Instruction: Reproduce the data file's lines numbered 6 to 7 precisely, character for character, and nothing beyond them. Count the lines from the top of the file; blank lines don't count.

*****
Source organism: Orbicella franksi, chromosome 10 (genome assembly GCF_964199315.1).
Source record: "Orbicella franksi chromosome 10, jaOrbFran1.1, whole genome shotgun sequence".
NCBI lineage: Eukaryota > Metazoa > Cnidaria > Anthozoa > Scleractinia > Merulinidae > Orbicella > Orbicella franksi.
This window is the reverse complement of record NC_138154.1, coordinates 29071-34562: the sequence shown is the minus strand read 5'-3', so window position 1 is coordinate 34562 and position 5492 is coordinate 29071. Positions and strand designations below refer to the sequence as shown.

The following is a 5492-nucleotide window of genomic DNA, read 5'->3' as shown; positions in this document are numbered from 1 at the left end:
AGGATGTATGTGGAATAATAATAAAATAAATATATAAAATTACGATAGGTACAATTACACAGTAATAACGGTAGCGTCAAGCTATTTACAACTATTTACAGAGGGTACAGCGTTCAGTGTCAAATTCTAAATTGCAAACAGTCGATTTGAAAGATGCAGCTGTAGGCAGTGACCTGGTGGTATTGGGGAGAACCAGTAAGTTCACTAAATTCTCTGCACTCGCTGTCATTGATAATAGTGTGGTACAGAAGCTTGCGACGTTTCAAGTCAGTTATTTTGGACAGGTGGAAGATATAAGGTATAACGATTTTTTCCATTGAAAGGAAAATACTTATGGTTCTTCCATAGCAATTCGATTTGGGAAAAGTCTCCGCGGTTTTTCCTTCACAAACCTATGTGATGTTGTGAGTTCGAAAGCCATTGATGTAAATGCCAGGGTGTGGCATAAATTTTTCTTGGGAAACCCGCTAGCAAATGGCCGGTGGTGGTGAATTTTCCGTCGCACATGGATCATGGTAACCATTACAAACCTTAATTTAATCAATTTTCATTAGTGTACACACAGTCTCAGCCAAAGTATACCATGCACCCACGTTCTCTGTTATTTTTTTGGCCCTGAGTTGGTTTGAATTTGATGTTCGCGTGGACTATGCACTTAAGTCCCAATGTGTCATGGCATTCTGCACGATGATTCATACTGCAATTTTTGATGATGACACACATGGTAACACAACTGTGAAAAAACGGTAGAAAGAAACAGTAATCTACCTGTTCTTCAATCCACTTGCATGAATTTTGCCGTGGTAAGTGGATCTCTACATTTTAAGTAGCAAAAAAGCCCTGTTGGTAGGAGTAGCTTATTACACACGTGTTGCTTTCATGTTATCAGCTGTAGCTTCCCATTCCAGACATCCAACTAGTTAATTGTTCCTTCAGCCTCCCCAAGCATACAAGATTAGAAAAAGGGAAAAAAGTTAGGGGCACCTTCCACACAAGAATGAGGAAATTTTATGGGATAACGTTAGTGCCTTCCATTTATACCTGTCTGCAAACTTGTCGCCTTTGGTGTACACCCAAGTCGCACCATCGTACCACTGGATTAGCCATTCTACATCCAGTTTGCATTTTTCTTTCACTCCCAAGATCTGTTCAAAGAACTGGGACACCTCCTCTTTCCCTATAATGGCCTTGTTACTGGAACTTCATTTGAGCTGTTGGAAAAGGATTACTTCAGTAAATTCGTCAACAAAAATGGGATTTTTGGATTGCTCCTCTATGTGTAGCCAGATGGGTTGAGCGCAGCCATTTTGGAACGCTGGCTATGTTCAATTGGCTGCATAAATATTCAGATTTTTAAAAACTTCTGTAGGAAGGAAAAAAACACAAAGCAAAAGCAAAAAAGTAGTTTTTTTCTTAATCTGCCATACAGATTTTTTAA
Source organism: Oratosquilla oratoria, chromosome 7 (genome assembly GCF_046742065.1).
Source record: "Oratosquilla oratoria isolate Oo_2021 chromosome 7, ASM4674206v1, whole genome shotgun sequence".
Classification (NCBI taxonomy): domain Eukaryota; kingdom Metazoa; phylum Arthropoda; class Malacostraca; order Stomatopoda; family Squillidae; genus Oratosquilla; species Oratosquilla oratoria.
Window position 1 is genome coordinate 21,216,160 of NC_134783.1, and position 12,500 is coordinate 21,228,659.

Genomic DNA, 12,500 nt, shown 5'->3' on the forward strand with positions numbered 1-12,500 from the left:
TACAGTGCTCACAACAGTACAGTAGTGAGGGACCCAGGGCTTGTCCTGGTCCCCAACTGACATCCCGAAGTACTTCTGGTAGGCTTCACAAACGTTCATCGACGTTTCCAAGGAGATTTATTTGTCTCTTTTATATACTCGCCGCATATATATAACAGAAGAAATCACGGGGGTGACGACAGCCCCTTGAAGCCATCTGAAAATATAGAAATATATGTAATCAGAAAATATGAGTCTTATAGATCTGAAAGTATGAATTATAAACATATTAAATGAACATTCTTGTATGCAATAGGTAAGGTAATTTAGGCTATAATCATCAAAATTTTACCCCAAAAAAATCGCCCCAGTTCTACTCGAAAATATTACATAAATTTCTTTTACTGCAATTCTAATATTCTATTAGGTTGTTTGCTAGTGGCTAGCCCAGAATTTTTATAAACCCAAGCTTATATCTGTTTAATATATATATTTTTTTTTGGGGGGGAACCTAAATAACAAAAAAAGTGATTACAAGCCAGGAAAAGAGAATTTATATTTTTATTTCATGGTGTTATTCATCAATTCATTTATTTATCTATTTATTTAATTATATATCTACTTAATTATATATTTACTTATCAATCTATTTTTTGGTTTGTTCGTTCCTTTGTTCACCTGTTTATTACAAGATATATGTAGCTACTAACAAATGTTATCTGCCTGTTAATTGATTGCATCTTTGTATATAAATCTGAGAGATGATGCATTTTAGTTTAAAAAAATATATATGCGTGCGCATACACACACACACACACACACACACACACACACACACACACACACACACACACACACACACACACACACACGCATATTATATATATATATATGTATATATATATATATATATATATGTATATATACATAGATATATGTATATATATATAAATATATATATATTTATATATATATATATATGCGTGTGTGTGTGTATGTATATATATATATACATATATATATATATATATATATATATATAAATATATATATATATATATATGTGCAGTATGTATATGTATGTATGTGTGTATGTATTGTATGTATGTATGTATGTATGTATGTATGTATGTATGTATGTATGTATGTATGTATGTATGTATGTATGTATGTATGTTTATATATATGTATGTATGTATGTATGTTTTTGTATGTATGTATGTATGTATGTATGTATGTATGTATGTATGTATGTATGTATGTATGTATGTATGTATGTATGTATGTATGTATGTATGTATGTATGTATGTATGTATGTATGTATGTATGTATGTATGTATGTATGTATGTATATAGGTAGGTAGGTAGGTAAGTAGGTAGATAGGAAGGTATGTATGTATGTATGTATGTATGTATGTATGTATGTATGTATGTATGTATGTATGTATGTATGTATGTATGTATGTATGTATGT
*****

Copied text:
AGGATGTATGTGGAATAATAATAAAATAAATATATAAAATTACGATAGGTACAATTACACAGTAATAACGGTAGCGTCAAGCTATTTACAACTATTTACAGAGGGTACAGCGTTCAGTGTCAAATTCTAAATTGCAAACAGTCGATTTGAAAGATGCAGCTGTAGGCAGTGACCTGGTGGTATTGGGGAGAACCAGTAAGTTCACTAAATTCTCTGCACTCGCTGTCATTGATAATAGTGTGGTACAGAAGCTTGCGACGTTTCAAGTCAGTTATTTTGGACAGGTGGAAGATATAAGGTATAACGATTTTTTCCATTGAAAGGAAAATACTTATGGTTCTTCCATAGCAATTCGATTTGGGAAAAGTCTCCGCGGTTTTTCCTTCACAAACCTATGTGATGTTGTGAGTTCGAAAGCCATTGATGTAAATGCCAGGGTGTGGCATAAATTTTTCTTGGGAAACCCGCTAGCAAATGGCCGGTGGTGGTGAATTTTCCGTCGCACATGGATCATGGTAACCATTACAAACCTTAATTTAATCAATTTTCATTAGTGTACACACAGTCTCAGCCAAAGTATACCATGCACCCACGTTCTCTGTTATTTTTTTGGCCCTGAGTTGGTTTGAATTTGATGTTCGCGTGGACTATGCACTTAAGTCCCAATGTGTCATGGCATTCTGCACGATGATTCATACTGCAATTTTTGATGATGACACACATGGTAACACAACTGTGAAAAAACGGTAGAAAGAAACAGTAATCTACCTGTTCTTCAATCCACTTGCATGAATTTTGCCGTGGTAAGTGGATCTCTACATTTTAAGTAGCAAAAAAGCCCTGTTGGTAGGAGTAGCTTATTACACACGTGTTGCTTTCATGTTATCAGCTGTAGCTTCCCATTCCAGACATCCAACTAGTTAATTGTTCCTTCAGCCTCCCCAAGCATACAAGATTAGAAAAAGGGAAAAAAGTTAGGGGCACCTTCCACACAAGAATGAGGAAATTTTATGGGATAACGTTAGTGCCTTCCATTTATACCTGTCTGCAAACTTGTCGCCTTTGGTGTACACCCAAGTCGCACCATCGTACCACTGGATTAGCCATTCTACATCCAGTTTGCATTTTTCTTTCACTCCCAAGATCTGTTCAAAGAACTGGGACACCTCCTCTTTCCCTATAATGGCCTTGTTACTGGAACTTCATTTGAGCTGTTGGAAAAGGATTACTTCAGTAAATTCGTCAACAAAAATGGGATTTTTGGATTGCTCCTCTATGTGTAGCCAGATGGGTTGAGCGCAGCCATTTTGGAACGCTGGCTATGTTCAATTGGCTGCATAAATATTCAGATTTTTAAAAACTTCTGTAGGAAGGAAAAAAACACAAAGCAAAAGCAAAAAAGTAGTTTTTTTCTTAATCTGCCATACAGATTTTTTAA
Source organism: Oratosquilla oratoria, chromosome 7 (genome assembly GCF_046742065.1).